Unless the kitchen has been entirely overhauled in the past 192 hours, Pete Wells is entirely off his rocker. But I won't have this review be rebuttal to his New York Times critique: absurd and spurious rants fade with time. I assume that his cry for attention will swiftly wither away. The Maccioni family's Le Cirque, helmed now by chef Olivier Reginensi, continues strong in its game. Now, if Pete prefers Nintendo to Yahtzee, that is his own defect. But this place is doing exactly what it wants to be doing, and it is doing it exceptionally well.
Sirio himself was sitting aside the maitre d's podium as I arrived, with a pleasant smirk - perhaps concealing some of the pain of last week's review, but at the same time, including a characteristic content as the dining room filled up, even during this typically slow period of the Jewish high holidays. My guest and I were seated side by side, in order to admire the grand and lofty dining room- it's arching ceilings swathed in a warm light that will make you better looking than you are. The waitstaff, too... or perhaps the Maccioni brothers really are that good looking. We began with a complimentary amuse-bouche: a translucent swath of pristine hamachi spiked with an aromatic spritz of tart lemon and thinly sliced radishes, small pungent peppercorns and a tiny sprig of profoundly aromatic basil. It was not revolutionary. There was no gastronomic sleight of hand. It was, however, exemplary. And this set the stage for the meal at Le Cirque. They are not striving to challenge your palate, but to satisfy it, with a mantra of luxury and voluptuous grace. That's not to say that there might not involve some tweezers or foams: the platings are as gorgeous as the setting. But you'll not be served molecular minutia. This is Le Cirque, and abundance is part of the glamour.
A supremely fresh dice of unctuous tuna tartare sat atop creamy crushed avocados, molded into a dense, squat column that made it easy to incorporate the cool layers into each bite, garnished with a julienne of crisp hearts of palm. Even the little dots of creme fraiche garnishing the periphery showed love: the sauce verte formed into tiny hearts atop the white buttons of cream. From the special section
of seasonal appetizers, a sunchoke veloute seemed a pointed affront to any former assertions about "lacking flavor" with its heady shroud of parmesan foam. In fact, it was (if anything) a bit too salty. But salty suits me just fine, and by the by the time its heat dissipated from its searingly hot arrival, the umami-rich foam had incorporated itself into the earthy puree for a harmonious liaison.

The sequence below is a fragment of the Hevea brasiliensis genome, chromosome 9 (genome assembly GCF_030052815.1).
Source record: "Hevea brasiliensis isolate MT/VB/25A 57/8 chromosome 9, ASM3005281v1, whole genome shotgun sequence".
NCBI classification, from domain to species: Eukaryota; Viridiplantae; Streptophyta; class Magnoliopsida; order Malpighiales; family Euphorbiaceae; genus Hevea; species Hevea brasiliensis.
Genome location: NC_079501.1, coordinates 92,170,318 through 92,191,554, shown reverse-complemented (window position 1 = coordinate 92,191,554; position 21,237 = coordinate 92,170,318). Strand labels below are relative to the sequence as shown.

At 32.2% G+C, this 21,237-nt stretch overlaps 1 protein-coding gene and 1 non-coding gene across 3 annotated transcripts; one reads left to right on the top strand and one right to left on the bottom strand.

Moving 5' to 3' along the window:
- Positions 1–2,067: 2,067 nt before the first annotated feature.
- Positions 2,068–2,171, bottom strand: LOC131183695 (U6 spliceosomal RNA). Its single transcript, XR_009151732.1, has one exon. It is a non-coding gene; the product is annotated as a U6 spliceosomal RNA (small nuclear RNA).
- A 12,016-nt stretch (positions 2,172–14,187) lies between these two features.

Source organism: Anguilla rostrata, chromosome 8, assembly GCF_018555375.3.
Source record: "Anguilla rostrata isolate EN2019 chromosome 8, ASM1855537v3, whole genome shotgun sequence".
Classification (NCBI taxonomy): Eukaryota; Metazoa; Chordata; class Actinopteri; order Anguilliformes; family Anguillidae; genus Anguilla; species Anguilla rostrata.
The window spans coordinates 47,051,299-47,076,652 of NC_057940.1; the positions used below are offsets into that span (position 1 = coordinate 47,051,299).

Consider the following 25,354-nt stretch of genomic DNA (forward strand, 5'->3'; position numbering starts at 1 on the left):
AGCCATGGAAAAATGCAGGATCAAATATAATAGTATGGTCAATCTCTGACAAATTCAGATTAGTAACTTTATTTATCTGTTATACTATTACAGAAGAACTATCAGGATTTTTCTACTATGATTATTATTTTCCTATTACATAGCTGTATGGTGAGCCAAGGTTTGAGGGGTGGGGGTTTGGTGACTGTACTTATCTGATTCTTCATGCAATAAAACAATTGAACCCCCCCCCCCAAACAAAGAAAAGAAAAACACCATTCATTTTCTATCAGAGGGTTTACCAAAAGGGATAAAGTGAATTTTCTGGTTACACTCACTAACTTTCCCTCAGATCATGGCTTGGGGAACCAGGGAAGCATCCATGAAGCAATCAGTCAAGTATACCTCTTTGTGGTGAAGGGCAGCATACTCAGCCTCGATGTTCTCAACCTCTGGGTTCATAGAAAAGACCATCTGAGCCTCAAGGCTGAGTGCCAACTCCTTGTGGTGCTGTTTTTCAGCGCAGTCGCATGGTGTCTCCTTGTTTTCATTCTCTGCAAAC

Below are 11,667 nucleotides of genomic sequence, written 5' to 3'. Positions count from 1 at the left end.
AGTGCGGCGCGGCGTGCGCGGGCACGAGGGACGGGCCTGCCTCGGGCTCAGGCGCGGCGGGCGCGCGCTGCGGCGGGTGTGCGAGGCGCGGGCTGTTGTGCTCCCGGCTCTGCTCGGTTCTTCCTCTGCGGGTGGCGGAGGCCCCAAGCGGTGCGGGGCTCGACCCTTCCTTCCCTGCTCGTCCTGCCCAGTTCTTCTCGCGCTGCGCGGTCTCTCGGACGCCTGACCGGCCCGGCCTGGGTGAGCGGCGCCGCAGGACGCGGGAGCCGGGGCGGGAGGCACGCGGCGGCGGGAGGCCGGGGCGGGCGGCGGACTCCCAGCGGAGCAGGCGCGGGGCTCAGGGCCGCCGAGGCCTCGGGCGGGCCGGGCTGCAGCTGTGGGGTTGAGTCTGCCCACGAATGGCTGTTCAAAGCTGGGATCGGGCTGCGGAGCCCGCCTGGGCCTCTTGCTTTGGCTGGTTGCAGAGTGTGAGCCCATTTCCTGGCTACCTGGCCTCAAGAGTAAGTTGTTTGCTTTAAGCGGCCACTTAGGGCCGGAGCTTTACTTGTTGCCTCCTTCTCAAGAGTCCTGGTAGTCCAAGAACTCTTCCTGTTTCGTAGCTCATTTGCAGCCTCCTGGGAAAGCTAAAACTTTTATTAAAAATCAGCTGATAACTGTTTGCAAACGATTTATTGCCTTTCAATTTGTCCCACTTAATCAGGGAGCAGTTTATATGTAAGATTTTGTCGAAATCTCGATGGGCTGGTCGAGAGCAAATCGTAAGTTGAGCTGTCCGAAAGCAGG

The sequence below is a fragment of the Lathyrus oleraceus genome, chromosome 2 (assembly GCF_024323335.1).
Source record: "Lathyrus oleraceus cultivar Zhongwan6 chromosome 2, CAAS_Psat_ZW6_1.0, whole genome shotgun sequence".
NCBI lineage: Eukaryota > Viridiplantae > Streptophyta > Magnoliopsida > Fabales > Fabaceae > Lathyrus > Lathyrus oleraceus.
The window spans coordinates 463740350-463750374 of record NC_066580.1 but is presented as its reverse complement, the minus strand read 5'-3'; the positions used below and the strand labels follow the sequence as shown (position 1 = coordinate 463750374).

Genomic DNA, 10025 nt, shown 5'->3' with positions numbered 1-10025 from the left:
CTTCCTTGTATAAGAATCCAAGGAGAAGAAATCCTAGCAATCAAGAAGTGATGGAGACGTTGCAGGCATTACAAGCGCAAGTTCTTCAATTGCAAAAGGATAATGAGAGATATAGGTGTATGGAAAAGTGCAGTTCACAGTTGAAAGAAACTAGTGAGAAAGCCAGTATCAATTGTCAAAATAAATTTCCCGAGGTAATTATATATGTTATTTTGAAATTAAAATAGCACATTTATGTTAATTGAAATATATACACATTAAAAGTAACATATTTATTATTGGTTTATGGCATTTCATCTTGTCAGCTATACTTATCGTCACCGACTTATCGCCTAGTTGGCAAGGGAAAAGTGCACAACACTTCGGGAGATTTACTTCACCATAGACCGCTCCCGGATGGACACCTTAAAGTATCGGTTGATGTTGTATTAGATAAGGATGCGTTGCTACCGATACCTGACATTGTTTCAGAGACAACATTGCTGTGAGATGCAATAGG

Wild halibut was a verdant contrast, perhaps a touch less decadent but just as noteworthy. Pooled in an herby emerald broth, the meaty filet sluiced with a cippoline marmalade and surrounded by a robust selection of roasted shellfish: big clams, tiny squid and a gratineed razor clam speared atop. Firm, oven-crisped peanut potatoes in golden and purple nudged between the collops of calamari and open-shelled clams. We ordered a side dish of seasonal mixed vegetables, which was not only wholly unnecessary, but the only dish that underwhelmed. Sweet snow peas and carrots, and mildly bitter turnips with onions arrived in a gleaming silver crock, but unless you're such a regular at restaurants such as these and simply need vegetable augmentation, they were superfluous at best, generic at worst. We might've been better off with a sautee of mushrooms, but that seemed redundant given the chanterelles in the lobster.
Anyways, at that point, we were ready for desserts, and deciding between the array of French classics went more smoothly with a Maccioni's suggestion, so we opted for a pear William souffle and a traditional Iles Flottante. The sugar-dusted souffle rose majestically from the bounds of its ramekin, big enough for three, and so feathery-light its small scoop of vanilla gelato might have been its earthly anchor. Freshly diced pears in a tart compote brought a refreshing tang.
The "Floating Islands" are three marshmallowy meringues striated in caramel, afloat in a pool of soupy creme anglaise, studded with ripe berries of the blue, black and rasp- varieties. Of course, sweets needn't stop there, as a full battery of friandises arrived: perfumey fruit gelees, various chocolates, tiny raspberry mille-feuilles that taste like how you wish the original Pop-Tarts ever would have, and those swoon-worthy homemade caramels, individually wrapped and just waiting to be stealthfully stashed in your pockets or purse- there simply is not capacity enough to do justice to them all.
As I left Le Cirque, giddy with wine and nostalgia and content, I felt much more important than I actually am. And then, I wondered how Wells could possibly have had such a conflicting experience. I too, have had my share of restaurant disappointments: when I blindly segued the buzz about some trendy place in Brooklyn, or jumped prematurely to some celebrity chef's new hot spot. Not living up to one's expectations is one thing. These places I wanted to be better than they were... not something completely different than what they are. I feel Mr. Wells wanted to make this restaurant into something it doesn't want to be: some new-fangled Atera-esque destination. Le Cirque established itself almost forty years ago, and while of course its food has been updated and modernized, it has always specialized in fine French cuisine (with a bit a playfulness, of course... it is "the circus" after all). And, according to the Maccionis, it will continue to do exactly that. Because, simply, it does it. And it does it very, very well.
151 East 58th Street